Everybody in the sports card market has a budget they are working with, whether you are a short-term investor, a long-term collector or somebody in between. But to succeed in any of those categories, you need to do your own research, follow your own beliefs and treat your investments like a personal collection.
Know what else smart hobbyists do? They largely ignore the record-high sales and don’t overly worry about the high-end card market. For 95% in the hobby, those transactions are so stratospherically out of their budgets. The cards usually showcased at The National or Dallas Card Show have been accumulated over years. They represent hard work, experience, budget constraint and savvy. Those collections likely weren’t put together at high price points in a bull market.
All of that said, there are three foundations to follow in order to maximize whatever budget you are working with, be it as little as $20 a month or 20% of your annual income.
Do Not Buy at the Peak
This is what really got “investors” in trouble with the base card market. Many of them came into the hobby and simply ignored basic economics. The market was skyrocketing at such an unsustainable pace that, inevitably, it had to come back down. Some things, such as PSA closing for a while, certainly didn’t help matters. Collectors who had been in the hobby for decades were posting videos saying they had never seen these kinds of prices. Those folks were largely ignored, though, causing overly priced cards to be perceived as good buys.
Back in March 2021, for example, a 1990-91 Fleer Update Gary Payton PSA 10 was selling for around $350. That card has now dropped between $105 to $120, despite a pop count at just 400. This same card was selling around $40 in 2019, which is one of the reasons why I say we are still in a bull market and that the industry on a whole has not crashed back to pre-pandemic levels.
The Sports Card Market is Your Oyster. Follow Yourself.
When I watch videos of people say “Invest in GOATs” or when I see comments about how “I have been buying vintage for years. It’s the only way to go,” I come up with one simple truth—collectors have different ideas of who the greatest athletes are and what cards of theirs are worth investing.
Successful hobbyists will treat their investments like a personal collection insofar as they would enjoy holding them, even if the market disappeared overnight. I recently picked up a 1979 Topps Larry Csonka in an SGC 9 for just $14.95. It isn’t his rookie card, but Csonka is a Hall of Famer and a member of the 1972 Miami Dolphins team that went undefeated. Also, I’m a sucker for having a player’s annual stats on the back of the card like they are on the ’79 Topps. In my eyes, the card was a steal, once you factor in the alternative of buying it raw, submitting it to SGC for $30, paying the shipping and hoping it gets at least a 9 grade.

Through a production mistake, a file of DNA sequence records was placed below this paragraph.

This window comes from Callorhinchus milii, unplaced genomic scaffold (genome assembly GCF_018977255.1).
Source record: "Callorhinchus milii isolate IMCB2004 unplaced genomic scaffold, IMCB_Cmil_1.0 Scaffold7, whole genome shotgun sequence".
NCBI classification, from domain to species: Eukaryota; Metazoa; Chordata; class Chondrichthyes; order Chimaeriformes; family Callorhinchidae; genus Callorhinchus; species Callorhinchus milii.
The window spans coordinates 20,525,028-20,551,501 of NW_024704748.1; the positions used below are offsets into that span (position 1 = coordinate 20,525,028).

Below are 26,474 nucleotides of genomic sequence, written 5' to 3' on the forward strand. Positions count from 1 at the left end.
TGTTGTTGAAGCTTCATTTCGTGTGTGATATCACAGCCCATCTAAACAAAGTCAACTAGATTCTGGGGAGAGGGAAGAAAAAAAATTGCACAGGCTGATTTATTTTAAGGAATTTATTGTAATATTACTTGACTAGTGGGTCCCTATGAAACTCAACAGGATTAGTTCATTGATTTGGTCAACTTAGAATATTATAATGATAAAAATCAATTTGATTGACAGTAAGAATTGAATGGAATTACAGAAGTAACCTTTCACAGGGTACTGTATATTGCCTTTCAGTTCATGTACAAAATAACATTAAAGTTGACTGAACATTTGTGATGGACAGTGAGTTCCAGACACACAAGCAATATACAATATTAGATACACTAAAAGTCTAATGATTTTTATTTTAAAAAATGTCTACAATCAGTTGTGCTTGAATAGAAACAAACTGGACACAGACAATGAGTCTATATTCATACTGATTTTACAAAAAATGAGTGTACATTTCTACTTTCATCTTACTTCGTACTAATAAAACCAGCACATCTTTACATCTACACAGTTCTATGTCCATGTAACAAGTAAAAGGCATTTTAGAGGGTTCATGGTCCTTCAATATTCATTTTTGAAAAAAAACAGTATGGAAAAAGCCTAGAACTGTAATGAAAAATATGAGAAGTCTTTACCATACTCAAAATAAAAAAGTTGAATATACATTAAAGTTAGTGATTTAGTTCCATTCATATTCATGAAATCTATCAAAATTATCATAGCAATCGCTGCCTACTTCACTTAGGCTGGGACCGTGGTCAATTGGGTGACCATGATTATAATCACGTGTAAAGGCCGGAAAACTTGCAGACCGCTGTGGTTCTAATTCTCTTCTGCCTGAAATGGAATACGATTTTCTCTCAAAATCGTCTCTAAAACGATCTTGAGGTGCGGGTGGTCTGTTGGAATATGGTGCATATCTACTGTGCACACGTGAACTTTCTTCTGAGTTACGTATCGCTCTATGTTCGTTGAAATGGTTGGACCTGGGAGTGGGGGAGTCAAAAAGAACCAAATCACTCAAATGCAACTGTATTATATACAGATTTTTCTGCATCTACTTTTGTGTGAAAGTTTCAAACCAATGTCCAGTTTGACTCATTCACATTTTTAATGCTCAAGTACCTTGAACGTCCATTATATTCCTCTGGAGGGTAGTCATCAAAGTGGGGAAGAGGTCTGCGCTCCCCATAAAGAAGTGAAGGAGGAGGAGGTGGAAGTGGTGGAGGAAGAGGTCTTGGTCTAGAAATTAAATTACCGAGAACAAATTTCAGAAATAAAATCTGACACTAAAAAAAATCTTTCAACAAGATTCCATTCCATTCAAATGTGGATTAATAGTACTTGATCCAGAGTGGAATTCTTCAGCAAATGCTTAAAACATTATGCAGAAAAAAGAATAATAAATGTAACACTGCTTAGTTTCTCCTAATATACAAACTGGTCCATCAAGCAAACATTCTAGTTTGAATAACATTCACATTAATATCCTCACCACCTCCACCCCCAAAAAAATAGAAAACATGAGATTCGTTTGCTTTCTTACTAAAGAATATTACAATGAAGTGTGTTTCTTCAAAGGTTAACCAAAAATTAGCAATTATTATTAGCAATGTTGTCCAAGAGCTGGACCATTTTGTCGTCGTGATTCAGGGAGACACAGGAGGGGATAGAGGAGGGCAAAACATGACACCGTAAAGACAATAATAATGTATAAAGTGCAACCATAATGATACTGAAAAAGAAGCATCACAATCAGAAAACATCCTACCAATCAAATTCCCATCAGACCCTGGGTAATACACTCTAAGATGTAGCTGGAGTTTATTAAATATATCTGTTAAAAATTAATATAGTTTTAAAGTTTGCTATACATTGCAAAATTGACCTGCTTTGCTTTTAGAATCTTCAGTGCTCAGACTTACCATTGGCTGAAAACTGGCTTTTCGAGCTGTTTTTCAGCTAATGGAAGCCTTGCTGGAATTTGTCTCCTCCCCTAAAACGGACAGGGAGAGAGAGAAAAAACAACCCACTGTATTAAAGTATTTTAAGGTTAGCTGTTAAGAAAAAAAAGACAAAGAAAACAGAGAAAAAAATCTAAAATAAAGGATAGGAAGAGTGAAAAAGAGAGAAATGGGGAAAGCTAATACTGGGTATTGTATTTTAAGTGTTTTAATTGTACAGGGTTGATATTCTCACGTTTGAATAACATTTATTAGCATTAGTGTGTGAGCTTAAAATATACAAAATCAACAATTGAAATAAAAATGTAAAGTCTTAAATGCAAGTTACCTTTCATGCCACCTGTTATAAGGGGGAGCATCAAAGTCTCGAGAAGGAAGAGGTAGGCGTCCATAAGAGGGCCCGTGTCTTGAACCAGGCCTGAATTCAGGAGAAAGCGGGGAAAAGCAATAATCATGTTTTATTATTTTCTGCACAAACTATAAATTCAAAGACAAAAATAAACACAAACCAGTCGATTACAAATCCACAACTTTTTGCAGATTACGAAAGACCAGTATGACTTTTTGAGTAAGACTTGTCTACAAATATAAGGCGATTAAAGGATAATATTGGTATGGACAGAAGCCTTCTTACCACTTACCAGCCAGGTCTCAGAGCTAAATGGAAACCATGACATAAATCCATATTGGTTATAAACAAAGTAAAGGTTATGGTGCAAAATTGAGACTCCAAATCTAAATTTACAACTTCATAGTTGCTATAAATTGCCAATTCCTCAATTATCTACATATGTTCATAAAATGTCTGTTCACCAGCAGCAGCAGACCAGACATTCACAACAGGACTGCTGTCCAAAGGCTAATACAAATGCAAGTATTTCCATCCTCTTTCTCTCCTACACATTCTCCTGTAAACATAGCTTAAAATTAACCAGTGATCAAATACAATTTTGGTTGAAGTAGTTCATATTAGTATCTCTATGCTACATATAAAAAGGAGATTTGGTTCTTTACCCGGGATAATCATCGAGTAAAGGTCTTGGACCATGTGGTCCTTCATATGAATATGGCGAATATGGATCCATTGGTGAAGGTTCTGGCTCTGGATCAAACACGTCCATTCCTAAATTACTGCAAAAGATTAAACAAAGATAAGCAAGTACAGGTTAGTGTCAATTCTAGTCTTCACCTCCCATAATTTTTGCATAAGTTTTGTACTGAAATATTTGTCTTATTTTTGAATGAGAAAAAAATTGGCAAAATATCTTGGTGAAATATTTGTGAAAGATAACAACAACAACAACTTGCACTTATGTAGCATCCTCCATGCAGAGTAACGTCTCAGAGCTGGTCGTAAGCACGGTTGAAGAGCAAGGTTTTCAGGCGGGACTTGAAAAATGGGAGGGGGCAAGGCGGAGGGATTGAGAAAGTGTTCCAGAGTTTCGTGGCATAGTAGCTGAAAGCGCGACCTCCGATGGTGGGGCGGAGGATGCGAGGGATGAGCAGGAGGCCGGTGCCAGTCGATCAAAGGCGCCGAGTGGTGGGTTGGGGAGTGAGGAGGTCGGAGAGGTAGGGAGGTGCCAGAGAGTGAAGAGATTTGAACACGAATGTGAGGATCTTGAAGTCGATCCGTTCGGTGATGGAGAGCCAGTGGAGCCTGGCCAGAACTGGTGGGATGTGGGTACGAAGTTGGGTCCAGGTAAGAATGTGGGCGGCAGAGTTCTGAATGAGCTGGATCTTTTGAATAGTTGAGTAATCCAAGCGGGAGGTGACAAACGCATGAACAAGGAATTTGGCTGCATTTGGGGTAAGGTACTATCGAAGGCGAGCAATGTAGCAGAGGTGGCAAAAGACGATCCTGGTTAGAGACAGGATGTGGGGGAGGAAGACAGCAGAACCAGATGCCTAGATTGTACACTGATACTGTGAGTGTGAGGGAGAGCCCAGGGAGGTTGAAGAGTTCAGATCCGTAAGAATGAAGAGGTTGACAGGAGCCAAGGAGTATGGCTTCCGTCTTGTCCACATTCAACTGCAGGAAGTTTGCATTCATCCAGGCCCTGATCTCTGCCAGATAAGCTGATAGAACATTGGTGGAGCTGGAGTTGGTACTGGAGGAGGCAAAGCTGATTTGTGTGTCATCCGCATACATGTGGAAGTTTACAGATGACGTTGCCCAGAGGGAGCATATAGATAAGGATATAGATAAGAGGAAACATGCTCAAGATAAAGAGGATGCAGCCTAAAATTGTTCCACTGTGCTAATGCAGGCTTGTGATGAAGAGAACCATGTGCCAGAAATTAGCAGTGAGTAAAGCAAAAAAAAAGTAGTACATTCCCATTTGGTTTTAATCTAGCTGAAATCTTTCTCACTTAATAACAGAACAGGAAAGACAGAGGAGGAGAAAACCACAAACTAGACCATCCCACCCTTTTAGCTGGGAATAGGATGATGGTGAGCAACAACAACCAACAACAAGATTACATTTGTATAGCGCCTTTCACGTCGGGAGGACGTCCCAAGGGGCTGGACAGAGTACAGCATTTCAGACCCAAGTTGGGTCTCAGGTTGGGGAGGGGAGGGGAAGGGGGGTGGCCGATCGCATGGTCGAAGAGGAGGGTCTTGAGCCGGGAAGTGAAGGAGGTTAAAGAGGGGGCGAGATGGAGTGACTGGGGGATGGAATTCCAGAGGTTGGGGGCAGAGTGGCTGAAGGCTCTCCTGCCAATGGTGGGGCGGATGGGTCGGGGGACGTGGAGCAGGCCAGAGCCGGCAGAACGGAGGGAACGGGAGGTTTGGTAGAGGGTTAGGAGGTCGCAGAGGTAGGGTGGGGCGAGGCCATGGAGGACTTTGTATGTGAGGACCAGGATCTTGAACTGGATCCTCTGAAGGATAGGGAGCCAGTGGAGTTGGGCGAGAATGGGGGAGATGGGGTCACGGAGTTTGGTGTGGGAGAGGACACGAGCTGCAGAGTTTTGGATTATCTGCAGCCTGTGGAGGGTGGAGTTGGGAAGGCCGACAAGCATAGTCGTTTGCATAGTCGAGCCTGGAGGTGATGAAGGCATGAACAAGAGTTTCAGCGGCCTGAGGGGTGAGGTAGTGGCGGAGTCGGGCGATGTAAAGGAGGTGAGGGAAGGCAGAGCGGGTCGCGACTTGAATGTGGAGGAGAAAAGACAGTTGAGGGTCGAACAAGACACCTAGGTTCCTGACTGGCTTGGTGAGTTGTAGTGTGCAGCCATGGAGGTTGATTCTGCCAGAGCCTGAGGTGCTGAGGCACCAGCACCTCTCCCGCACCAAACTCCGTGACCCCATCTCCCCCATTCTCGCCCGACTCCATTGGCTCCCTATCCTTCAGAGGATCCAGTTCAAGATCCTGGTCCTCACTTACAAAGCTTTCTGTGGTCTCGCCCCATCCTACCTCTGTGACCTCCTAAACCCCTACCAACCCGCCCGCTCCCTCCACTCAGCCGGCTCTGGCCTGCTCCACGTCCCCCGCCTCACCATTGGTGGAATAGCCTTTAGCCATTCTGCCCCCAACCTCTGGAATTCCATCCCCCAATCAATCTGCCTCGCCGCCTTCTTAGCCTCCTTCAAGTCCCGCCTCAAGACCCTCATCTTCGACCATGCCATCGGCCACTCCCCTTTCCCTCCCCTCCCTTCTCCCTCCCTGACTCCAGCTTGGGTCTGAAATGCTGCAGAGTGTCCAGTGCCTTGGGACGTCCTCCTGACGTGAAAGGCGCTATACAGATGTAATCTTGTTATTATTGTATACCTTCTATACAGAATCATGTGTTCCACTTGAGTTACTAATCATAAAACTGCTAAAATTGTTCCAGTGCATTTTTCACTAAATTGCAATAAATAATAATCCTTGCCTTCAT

I mention that specific card not to toot my own horn but to give an example of how a collector like myself can view a particular card as an investment while others may not see it like that. Some may think I threw away $15 while others might consider the transaction a savvy play for an NFL great.
When somebody suggests a market segment like “GOATs” as investment advice, it’s the equivalent of going back to 1998 and having a person tell you to “buy technology stocks.” It’s simply too broad a statement to make.
And it’s not just the GOAT talk that can be confusing. When a collector tells you to look into “vintage,” is he talking solely about rookie cards? Are they only talking about cards from the 1930s to 1950s or do they include the 1960s and 1970s? Are the ‘80s considered modern? Do they mean just Topps or can different brands fit under the heading, too? What about autographed cards or RPAs of recent Hall of Famers?
It can all be quite overwhelming. Do your own research and invest in cards you personally enjoy.
Buy the Card, Not the Grade
This phrase is said a lot and it’s unbelievably true. Remember the Kobe Bryant PMG that sold for $2 million back in February 2022? Most folks will never know (or wonder) that it was a BGS 8.5. When you think about owning a ‘39 Play Ball Joe DiMaggio, the ‘52 Topps Jackie Robinson, a ’79 O-Pee-Chee Wayne Gretzky, an ‘86 Fleer Michael Jordan or ‘03 Topps Chrome LeBron James, are you pondering if it’s an SGC 4 or PSA 6? No, you’re probably just wondering how awesome it would be having such a cool collectible in your possession.
With that in mind, envision your investments kind of like a draft. A team picking up a future Hall of Famer in the third round gets great value compared to a first-round bust. See your cards and price points in that manner, too. Give that reasonably priced BGS 6.5 of an all-timer a shot. Smart money says you won’t regret the move in the long run.
David Hunter is an amateur writer and long-time sports fanatic who contributes articles to SCI about the art of card collecting.
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